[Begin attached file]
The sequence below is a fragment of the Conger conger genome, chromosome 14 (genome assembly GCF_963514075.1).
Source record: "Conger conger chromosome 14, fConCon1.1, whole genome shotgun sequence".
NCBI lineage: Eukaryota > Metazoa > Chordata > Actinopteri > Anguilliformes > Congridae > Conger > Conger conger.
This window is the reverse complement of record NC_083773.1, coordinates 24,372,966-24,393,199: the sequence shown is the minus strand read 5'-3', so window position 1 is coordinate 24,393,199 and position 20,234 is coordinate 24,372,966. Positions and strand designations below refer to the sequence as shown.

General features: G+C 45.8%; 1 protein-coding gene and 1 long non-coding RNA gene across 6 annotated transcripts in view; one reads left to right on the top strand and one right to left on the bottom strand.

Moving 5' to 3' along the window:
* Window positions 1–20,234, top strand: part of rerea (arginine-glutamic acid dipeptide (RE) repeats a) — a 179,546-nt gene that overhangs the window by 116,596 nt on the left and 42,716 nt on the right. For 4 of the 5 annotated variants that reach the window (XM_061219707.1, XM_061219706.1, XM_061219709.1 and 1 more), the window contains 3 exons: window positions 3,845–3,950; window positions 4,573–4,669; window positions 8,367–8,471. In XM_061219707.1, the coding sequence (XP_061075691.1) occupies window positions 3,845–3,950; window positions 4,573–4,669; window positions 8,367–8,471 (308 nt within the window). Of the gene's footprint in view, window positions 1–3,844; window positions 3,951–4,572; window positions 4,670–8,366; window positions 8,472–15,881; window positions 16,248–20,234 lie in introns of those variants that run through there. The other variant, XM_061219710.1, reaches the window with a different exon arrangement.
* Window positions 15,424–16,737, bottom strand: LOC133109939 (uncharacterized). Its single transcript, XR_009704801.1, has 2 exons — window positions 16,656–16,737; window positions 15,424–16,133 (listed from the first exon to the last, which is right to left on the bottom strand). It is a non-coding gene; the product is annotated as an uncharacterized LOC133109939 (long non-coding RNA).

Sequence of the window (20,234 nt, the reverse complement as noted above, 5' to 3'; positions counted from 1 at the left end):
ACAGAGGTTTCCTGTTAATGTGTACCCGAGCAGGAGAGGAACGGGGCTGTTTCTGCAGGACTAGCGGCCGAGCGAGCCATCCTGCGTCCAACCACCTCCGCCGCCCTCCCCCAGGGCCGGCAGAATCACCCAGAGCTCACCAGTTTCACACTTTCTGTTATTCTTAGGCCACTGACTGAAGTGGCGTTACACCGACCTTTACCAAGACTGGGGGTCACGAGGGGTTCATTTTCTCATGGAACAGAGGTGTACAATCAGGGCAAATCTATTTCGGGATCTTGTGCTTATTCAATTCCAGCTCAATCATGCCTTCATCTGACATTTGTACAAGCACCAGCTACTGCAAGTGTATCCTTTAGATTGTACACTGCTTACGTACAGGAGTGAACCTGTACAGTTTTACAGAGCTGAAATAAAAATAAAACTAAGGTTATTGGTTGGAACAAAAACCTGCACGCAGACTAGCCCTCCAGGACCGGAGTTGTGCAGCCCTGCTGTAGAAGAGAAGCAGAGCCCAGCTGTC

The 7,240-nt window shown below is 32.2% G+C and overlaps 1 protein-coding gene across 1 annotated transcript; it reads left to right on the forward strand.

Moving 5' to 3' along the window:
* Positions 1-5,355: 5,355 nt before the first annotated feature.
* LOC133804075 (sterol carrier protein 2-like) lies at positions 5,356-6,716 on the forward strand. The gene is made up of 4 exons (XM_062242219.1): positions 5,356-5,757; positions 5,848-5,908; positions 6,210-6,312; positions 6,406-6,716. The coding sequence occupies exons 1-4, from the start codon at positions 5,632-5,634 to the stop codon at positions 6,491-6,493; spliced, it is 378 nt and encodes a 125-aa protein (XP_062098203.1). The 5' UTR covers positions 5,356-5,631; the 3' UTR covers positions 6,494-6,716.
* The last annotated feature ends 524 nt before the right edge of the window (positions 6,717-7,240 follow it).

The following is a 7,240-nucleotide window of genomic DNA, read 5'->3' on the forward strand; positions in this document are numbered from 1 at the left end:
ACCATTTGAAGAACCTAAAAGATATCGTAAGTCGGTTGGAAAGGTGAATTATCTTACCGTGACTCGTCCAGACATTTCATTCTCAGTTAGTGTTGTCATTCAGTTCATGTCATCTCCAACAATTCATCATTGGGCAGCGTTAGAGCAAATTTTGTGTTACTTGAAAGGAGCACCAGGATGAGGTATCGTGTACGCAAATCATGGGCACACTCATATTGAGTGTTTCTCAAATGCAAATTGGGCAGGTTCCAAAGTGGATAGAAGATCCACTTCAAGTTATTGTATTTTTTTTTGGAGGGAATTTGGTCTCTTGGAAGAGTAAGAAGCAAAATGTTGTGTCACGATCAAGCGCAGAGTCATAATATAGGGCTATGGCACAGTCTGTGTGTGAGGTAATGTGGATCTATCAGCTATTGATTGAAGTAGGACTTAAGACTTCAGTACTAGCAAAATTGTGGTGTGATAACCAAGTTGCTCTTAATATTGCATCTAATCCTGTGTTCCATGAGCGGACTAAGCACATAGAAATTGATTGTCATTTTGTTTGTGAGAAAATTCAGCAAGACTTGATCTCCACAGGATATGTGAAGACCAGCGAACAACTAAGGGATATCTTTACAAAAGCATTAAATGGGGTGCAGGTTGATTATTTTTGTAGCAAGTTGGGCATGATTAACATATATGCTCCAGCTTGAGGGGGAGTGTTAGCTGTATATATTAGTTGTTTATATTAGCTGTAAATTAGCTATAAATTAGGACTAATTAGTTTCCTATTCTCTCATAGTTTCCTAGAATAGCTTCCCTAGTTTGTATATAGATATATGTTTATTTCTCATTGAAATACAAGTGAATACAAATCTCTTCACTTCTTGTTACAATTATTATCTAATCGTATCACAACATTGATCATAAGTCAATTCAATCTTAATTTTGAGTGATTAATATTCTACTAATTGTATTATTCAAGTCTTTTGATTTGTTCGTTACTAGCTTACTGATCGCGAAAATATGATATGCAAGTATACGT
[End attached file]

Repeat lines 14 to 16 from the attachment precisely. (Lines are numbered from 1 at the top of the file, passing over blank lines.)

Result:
* LOC133804075 (sterol carrier protein 2-like) lies at positions 5,356-6,716 on the forward strand. The gene is made up of 4 exons (XM_062242219.1): positions 5,356-5,757; positions 5,848-5,908; positions 6,210-6,312; positions 6,406-6,716. The coding sequence occupies exons 1-4, from the start codon at positions 5,632-5,634 to the stop codon at positions 6,491-6,493; spliced, it is 378 nt and encodes a 125-aa protein (XP_062098203.1). The 5' UTR covers positions 5,356-5,631; the 3' UTR covers positions 6,494-6,716.
* The last annotated feature ends 524 nt before the right edge of the window (positions 6,717-7,240 follow it).

The following is a 7,240-nucleotide window of genomic DNA, read 5'->3' on the forward strand; positions in this document are numbered from 1 at the left end: